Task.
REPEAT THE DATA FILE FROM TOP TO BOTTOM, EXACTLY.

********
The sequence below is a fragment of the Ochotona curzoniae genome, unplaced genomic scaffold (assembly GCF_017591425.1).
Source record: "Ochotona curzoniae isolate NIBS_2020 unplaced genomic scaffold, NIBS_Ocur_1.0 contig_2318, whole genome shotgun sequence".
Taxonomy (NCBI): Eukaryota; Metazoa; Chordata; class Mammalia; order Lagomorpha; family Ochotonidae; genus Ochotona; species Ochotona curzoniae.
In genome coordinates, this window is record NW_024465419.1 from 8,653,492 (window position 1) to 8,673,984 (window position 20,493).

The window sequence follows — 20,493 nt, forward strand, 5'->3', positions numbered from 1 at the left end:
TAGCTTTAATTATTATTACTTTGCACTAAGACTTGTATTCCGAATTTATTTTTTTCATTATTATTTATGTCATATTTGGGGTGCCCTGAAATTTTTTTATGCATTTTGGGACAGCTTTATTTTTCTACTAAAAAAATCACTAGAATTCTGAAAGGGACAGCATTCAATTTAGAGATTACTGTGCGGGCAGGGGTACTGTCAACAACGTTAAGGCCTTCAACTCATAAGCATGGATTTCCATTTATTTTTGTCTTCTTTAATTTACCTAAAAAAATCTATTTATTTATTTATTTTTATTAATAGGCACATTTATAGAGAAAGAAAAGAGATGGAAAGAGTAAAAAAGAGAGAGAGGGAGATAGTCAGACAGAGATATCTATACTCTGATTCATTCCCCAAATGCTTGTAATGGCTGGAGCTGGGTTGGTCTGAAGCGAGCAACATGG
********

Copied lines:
The sequence below is a fragment of the Ochotona curzoniae genome, unplaced genomic scaffold (assembly GCF_017591425.1).
Source record: "Ochotona curzoniae isolate NIBS_2020 unplaced genomic scaffold, NIBS_Ocur_1.0 contig_2318, whole genome shotgun sequence".
Taxonomy (NCBI): Eukaryota; Metazoa; Chordata; class Mammalia; order Lagomorpha; family Ochotonidae; genus Ochotona; species Ochotona curzoniae.
In genome coordinates, this window is record NW_024465419.1 from 8,653,492 (window position 1) to 8,673,984 (window position 20,493).

The window sequence follows — 20,493 nt, forward strand, 5'->3', positions numbered from 1 at the left end:
TAGCTTTAATTATTATTACTTTGCACTAAGACTTGTATTCCGAATTTATTTTTTTCATTATTATTTATGTCATATTTGGGGTGCCCTGAAATTTTTTTATGCATTTTGGGACAGCTTTATTTTTCTACTAAAAAAATCACTAGAATTCTGAAAGGGACAGCATTCAATTTAGAGATTACTGTGCGGGCAGGGGTACTGTCAACAACGTTAAGGCCTTCAACTCATAAGCATGGATTTCCATTTATTTTTGTCTTCTTTAATTTACCTAAAAAAATCTATTTATTTATTTATTTTTATTAATAGGCACATTTATAGAGAAAGAAAAGAGATGGAAAGAGTAAAAAAGAGAGAGAGGGAGATAGTCAGACAGAGATATCTATACTCTGATTCATTCCCCAAATGCTTGTAATGGCTGGAGCTGGGTTGGTCTGAAGCGAGCAACATGG